So if your goal is to have a great RoadTrip and experience something of America along the way, then you need to start with a fairly direct routing and choose your major stops carefully to make the best use of your 'extra' time. The objectives that you and your parents have will drive those choices, but for the most part you should be looking at using national and state parks for your major stops, and getting away from the Interstates exit ramps and into some smaller cities and towns for meals. But mainly, if you want a good RoadTrip experience, don't try to pack too much into this trip. A relaxed pace, with far fewer stops and a more direct routing, will be a much more rewarding experience than driving hundreds of miles more to get to places that you'd only have time to briefly look at before getting back in the car for yet more miles.

    So, some answers to your specific questions:

    1) As Dave noted, you simply don't have time to include both those objectives. As a basic route, you should be looking at I-90/I-80 the whole way. There are a couple of places where other routes are options such as using I-84/I-81 out of New England and/or using I-271/I-71 in Ohio to drop down to I-70 as an alternative cross-country route, but you must stick to basically east-west Interstates if you're going to make San Jose in a week.

    2) That will depend on your decisions regarding your basic route, but I will note that even if you take I-80 the whole way, you'll really only have time for a couple of major stops. In the eastern half of the country, I'd lean towards a stop at an historic Mississippi River port town, and in the western half I'd lean towards a Rocky Mountain OR Red Rock country stop.

    3) For planning purposes, look to stop each night after about 500-550 miles of driving on those days without one of your major stops and about 250 miles on those days when you do make a major stop. There are several hotel chains in the U.S. that include franchises at various levels of cost/amenities. I'd probably pick one of those (Choice, Marriott, Best Western, La Quinta, etc.) that looks like it has franchises along your route that meet your needs, and join their program. You might be able to earn a free night's stay during your travels.

    4) The same rules apply on the road as apply at home. Park in well-lit areas with lots of passersby (eyeballs) and don't leave valuables out in full view.

    5) Only you (and your mechanic) can answer this, but note that California has different emission standards for cars than the rest of the nation. Check with them about whether your older, out-of-state car will be 'grandfathered' in when you go to change license and registration.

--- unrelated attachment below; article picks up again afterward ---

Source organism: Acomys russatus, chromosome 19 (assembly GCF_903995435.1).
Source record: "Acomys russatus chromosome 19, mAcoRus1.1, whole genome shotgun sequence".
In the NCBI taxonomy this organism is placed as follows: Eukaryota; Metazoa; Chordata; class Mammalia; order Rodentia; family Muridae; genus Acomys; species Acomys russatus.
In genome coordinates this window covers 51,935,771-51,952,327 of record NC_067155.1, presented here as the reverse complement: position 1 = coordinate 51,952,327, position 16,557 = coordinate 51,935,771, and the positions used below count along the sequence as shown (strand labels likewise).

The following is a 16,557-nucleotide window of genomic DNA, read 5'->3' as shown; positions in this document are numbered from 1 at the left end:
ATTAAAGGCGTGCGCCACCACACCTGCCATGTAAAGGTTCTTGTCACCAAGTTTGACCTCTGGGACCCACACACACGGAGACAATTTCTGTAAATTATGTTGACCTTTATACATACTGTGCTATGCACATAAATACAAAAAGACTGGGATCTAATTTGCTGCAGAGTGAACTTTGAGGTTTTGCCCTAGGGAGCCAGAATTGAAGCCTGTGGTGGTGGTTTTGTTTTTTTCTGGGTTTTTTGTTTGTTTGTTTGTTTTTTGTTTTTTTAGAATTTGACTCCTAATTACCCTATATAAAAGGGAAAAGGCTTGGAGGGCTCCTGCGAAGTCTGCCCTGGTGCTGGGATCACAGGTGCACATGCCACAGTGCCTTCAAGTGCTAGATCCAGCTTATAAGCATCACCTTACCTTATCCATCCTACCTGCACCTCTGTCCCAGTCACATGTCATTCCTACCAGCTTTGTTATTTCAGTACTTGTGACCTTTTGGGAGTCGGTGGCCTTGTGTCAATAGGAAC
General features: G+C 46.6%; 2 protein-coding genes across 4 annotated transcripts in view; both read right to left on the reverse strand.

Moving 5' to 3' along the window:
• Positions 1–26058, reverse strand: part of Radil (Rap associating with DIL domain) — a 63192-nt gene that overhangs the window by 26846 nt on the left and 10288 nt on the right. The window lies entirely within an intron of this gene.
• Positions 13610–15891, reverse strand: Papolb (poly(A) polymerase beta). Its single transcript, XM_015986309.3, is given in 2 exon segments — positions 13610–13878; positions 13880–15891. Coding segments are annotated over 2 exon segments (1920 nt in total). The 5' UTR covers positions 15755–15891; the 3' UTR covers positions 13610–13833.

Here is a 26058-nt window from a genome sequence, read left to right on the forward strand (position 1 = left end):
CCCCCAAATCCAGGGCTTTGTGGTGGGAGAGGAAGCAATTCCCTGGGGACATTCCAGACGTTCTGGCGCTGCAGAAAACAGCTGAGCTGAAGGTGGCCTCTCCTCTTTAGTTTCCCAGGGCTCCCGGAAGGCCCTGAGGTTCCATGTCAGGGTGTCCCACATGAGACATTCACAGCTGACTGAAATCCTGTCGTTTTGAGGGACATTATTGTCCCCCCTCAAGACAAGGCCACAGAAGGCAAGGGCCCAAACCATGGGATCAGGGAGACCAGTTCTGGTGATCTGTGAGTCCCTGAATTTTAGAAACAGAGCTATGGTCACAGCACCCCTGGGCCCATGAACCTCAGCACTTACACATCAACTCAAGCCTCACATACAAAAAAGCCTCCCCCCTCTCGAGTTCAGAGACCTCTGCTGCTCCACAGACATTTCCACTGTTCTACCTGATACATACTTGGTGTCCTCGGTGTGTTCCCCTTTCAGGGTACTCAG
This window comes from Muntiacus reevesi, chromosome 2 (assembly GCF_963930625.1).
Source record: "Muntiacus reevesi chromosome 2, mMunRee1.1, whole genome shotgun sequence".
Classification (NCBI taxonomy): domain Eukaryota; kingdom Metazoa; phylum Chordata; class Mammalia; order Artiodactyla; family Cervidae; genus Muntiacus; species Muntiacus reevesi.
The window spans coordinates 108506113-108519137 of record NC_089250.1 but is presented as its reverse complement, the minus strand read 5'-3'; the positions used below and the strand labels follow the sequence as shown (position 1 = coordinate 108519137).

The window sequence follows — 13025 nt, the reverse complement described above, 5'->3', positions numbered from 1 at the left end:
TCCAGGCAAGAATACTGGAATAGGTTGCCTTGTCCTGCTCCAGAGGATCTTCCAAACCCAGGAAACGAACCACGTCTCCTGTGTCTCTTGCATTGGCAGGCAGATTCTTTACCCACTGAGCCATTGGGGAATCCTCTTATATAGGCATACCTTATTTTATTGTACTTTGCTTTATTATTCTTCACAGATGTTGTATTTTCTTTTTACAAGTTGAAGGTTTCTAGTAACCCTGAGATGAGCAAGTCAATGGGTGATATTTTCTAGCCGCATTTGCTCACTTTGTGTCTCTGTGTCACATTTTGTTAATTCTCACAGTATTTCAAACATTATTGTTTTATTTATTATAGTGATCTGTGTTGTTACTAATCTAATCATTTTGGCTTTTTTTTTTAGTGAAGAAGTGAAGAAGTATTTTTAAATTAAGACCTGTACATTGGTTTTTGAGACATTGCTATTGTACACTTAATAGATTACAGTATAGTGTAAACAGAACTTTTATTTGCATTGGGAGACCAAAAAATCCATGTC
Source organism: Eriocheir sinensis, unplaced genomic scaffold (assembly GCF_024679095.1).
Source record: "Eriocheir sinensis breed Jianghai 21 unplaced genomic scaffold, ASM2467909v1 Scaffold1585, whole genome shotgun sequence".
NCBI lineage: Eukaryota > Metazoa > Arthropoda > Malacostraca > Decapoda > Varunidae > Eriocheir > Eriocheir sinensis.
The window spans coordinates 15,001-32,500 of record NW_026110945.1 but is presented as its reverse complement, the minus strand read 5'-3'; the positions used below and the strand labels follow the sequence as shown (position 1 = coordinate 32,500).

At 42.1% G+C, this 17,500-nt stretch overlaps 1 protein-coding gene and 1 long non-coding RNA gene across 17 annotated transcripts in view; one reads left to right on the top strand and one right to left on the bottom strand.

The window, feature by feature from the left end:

6) The main thing is what I've repeatedly mentioned above. You don't have as much time as it looks like you think you do. Scale back and make the most of your most limited reource - time.

    Last edited by AZBuck; 05-21-2016 at 06:46 AM.

  5. #5
    Join Date
    May 2003
    Green County, Wisconsin


    As others have mentioned, Yellowstone and Utah really wouldn't work if you've only got about a week. Based on what you've said, I'd think a route where you end up taking I-70 across Colorado and Utah would probably be your best bet - making Arches and Canyonlands both easily accessible. You could also potentially then take US-50 across Nevada - aka, the loneliest road.

    In regards to your car, if you were planning to buy a new car anyway, then it would be tempting to buy it before your trip, just so you can enjoy it while on the road. The big thing is that you will have to check into the potential hassles and costs of buying the car in Mass and then potentially having to re-register it in California. As others have mentioned, California has special emmissions rules which make buying/selling a car there a bit different than other states - so that really should factor into your decision.

  6. #6
    Join Date
    Oct 2008
    Joplin MO


    I believe that new cars sold in MA now have to meet CA emission standards. The only hassle will be having to re-register it with the accompanying costs. Trying to sell an out-of-state car in CA can also be a real hassle.

  7. #7
    Join Date
    May 2011
    Southern California


    Californian here ...

    Cars "imported" from other states will have to go visit a smog station and pass an extensive test before California will register it. Now, our 14 year old cars have both passed that smog test this year, both with flying colors. But both were originally sold, new, in California. If you import a car with intentions of selling it, you will have to ensure that it passes smog before you sell it, and then the buyer has to take it in to be re-tested (just to ensure that nothing "funny" was going on; this is the "nanny state".) I've had friends tell me that the only way they could get loose from their out-of-state car that wouldn't pass smog was to trade it in at a dealer. Often times they wholesale older cars, taken in trade, south of the border anyway.

    My husband and I prefer the Wyndham and Choice chains of motels. We usually end up either at Super 8, Days Inn, Travelodge or Knights Inn for Wyndham, and either Quality Inn or Econo Lodge for Choice. I think our upcoming trip is a mixture of Super 8, Quality Inn and Econo Lodge. You can build up your points, but be sure to use them when you can. Wyndham will let you build your points, but Choice expires them after so many months of non-use.

    Later edit: I goofed. Wyndham takes your points away, Choice lets you keep them. Sorry about that!

    Last edited by DonnaR57; 05-20-2016 at 07:56 PM. Reason: Wyndham vs. Choice, points

  8. #8
    Join Date
    Dec 2008
    Melbourne, Australia

    Default Quite the opposite.

    Quote Originally Posted by DonnaR57 View Post
    .... this is the "nanny state".
    I would call that the "responsible State". Wish we had those strict regulations downunder. the air would be a lot cleaner. Look on CA as setting the standard.